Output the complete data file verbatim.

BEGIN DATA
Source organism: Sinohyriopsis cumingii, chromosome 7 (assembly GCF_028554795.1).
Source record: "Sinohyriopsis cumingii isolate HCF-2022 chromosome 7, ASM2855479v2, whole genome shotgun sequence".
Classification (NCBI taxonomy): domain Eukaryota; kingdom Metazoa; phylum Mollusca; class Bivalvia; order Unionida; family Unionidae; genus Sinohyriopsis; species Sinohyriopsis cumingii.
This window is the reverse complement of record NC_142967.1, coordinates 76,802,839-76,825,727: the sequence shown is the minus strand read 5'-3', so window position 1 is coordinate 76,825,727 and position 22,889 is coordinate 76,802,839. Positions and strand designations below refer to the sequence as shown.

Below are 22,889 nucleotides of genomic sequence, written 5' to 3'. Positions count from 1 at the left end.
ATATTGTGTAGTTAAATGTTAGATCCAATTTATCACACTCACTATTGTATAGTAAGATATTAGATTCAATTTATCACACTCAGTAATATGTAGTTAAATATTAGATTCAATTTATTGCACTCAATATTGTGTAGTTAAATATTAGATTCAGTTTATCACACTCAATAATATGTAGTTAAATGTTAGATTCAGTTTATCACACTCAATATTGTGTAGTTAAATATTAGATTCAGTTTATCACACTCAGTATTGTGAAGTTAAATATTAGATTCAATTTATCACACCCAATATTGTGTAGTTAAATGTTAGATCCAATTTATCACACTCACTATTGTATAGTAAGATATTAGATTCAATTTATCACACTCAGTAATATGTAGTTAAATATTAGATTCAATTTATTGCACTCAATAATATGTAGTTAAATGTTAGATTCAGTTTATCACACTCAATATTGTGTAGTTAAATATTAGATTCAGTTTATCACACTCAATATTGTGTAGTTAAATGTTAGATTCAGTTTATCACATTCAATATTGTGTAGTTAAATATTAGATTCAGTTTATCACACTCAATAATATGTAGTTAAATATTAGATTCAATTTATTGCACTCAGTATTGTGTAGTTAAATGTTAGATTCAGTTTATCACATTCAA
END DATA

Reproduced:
Source organism: Sinohyriopsis cumingii, chromosome 7 (assembly GCF_028554795.1).
Source record: "Sinohyriopsis cumingii isolate HCF-2022 chromosome 7, ASM2855479v2, whole genome shotgun sequence".
Classification (NCBI taxonomy): domain Eukaryota; kingdom Metazoa; phylum Mollusca; class Bivalvia; order Unionida; family Unionidae; genus Sinohyriopsis; species Sinohyriopsis cumingii.
This window is the reverse complement of record NC_142967.1, coordinates 76,802,839-76,825,727: the sequence shown is the minus strand read 5'-3', so window position 1 is coordinate 76,825,727 and position 22,889 is coordinate 76,802,839. Positions and strand designations below refer to the sequence as shown.

Below are 22,889 nucleotides of genomic sequence, written 5' to 3'. Positions count from 1 at the left end.
ATATTGTGTAGTTAAATGTTAGATCCAATTTATCACACTCACTATTGTATAGTAAGATATTAGATTCAATTTATCACACTCAGTAATATGTAGTTAAATATTAGATTCAATTTATTGCACTCAATATTGTGTAGTTAAATATTAGATTCAGTTTATCACACTCAATAATATGTAGTTAAATGTTAGATTCAGTTTATCACACTCAATATTGTGTAGTTAAATATTAGATTCAGTTTATCACACTCAGTATTGTGAAGTTAAATATTAGATTCAATTTATCACACCCAATATTGTGTAGTTAAATGTTAGATCCAATTTATCACACTCACTATTGTATAGTAAGATATTAGATTCAATTTATCACACTCAGTAATATGTAGTTAAATATTAGATTCAATTTATTGCACTCAATAATATGTAGTTAAATGTTAGATTCAGTTTATCACACTCAATATTGTGTAGTTAAATATTAGATTCAGTTTATCACACTCAATATTGTGTAGTTAAATGTTAGATTCAGTTTATCACATTCAATATTGTGTAGTTAAATATTAGATTCAGTTTATCACACTCAATAATATGTAGTTAAATATTAGATTCAATTTATTGCACTCAGTATTGTGTAGTTAAATGTTAGATTCAGTTTATCACATTCAA